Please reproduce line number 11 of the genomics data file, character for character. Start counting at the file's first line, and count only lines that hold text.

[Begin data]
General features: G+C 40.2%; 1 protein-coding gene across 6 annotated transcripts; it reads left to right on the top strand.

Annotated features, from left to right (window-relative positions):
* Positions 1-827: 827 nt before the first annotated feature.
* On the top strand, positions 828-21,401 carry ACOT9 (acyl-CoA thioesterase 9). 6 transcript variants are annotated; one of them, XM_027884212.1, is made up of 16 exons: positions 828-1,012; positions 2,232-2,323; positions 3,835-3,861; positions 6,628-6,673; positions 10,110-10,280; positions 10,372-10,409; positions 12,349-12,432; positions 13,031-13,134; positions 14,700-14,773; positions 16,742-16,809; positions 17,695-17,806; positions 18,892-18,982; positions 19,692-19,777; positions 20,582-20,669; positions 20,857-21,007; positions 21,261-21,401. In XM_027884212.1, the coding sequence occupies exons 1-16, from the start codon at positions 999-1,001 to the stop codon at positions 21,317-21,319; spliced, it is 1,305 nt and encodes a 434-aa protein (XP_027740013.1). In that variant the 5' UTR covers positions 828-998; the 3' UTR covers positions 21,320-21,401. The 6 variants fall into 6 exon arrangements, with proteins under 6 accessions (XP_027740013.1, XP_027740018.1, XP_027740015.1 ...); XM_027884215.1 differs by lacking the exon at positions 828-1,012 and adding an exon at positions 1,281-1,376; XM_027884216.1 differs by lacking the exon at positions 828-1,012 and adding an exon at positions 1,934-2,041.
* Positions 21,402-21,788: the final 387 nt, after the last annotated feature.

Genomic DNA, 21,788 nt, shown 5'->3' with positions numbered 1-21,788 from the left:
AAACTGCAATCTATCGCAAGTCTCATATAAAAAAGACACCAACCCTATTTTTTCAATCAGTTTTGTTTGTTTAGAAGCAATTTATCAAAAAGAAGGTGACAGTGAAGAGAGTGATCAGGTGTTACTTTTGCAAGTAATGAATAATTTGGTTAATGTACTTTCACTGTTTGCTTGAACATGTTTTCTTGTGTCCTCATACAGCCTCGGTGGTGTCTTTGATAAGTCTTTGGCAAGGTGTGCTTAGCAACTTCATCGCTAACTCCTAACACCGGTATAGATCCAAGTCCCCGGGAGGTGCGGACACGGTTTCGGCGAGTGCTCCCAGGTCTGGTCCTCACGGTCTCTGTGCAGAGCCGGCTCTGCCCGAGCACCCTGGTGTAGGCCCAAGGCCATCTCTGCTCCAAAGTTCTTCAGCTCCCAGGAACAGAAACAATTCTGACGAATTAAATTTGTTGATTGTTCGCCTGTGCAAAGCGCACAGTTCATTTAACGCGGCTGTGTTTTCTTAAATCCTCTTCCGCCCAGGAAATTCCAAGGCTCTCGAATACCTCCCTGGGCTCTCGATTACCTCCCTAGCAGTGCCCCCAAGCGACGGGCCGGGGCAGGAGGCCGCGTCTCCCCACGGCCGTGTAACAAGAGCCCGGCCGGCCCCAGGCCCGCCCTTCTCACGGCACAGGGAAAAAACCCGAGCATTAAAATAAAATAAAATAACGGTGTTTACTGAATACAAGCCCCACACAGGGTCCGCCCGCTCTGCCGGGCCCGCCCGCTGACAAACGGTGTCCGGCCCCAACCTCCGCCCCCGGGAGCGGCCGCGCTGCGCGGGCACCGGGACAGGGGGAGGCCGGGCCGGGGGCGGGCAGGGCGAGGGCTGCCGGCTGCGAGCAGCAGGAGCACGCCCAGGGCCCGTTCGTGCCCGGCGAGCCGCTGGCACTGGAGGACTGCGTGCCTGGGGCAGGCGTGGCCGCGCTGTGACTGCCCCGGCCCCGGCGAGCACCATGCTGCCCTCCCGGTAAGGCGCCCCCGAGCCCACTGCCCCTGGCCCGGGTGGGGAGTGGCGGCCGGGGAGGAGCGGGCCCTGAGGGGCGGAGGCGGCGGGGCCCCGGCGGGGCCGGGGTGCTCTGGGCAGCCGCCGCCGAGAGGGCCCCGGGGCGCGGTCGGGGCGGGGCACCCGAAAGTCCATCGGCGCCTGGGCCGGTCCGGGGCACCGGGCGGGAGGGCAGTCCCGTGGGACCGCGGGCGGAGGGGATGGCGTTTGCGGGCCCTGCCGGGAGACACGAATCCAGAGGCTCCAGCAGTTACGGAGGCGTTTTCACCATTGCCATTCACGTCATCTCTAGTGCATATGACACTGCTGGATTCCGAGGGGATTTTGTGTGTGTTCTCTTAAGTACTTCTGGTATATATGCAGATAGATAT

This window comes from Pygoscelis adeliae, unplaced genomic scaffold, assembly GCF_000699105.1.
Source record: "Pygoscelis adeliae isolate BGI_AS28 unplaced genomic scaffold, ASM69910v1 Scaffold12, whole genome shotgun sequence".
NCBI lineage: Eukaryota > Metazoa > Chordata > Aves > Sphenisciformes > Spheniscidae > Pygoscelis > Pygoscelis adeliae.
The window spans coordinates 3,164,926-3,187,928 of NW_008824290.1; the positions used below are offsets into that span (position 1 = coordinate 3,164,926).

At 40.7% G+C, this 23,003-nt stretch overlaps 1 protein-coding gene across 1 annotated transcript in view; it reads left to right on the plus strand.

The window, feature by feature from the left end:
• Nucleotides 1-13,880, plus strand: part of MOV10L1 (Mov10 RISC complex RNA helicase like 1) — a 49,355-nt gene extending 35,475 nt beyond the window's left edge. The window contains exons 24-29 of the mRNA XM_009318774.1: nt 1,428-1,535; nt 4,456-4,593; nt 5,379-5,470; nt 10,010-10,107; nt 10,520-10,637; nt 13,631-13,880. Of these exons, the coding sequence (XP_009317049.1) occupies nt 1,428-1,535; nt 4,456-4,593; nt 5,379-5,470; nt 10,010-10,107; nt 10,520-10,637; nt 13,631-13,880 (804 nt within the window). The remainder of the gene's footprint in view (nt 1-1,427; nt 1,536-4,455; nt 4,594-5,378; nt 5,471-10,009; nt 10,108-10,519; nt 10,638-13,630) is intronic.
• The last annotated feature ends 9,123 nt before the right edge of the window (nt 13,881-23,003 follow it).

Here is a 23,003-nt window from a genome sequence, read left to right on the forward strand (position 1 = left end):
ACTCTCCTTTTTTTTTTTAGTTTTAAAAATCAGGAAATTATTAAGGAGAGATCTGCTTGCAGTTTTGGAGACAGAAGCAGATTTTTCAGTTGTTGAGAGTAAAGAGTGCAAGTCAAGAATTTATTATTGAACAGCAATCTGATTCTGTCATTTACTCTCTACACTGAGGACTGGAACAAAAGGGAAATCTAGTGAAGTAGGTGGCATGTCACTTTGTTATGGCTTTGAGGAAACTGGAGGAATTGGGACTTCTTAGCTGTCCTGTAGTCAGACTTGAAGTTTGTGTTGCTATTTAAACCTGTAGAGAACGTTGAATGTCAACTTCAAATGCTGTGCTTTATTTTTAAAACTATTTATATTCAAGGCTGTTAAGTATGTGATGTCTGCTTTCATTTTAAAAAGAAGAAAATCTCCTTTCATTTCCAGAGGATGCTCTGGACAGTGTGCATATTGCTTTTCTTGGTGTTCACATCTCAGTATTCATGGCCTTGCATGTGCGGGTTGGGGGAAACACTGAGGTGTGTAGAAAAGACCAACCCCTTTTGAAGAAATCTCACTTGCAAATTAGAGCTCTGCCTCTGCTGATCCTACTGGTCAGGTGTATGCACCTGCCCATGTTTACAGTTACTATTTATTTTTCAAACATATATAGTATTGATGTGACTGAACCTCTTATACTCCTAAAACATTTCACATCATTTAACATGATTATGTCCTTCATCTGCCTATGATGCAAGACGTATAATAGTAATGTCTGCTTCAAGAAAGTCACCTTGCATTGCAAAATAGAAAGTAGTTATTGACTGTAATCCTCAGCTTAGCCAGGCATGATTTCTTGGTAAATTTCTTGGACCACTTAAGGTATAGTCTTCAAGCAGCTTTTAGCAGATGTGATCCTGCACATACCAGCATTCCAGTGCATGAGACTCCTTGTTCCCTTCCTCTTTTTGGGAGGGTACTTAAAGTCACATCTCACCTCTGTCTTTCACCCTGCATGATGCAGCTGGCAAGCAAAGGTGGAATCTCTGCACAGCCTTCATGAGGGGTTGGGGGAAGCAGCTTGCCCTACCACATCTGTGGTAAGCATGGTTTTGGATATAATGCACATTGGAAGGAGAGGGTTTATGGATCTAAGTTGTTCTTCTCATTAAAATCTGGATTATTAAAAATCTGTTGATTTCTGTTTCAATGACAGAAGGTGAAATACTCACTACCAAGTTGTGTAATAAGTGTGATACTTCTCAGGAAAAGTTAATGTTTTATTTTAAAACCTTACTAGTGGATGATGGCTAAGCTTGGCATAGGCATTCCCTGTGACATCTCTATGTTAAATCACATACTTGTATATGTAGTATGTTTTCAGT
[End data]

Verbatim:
The window spans coordinates 3,164,926-3,187,928 of NW_008824290.1; the positions used below are offsets into that span (position 1 = coordinate 3,164,926).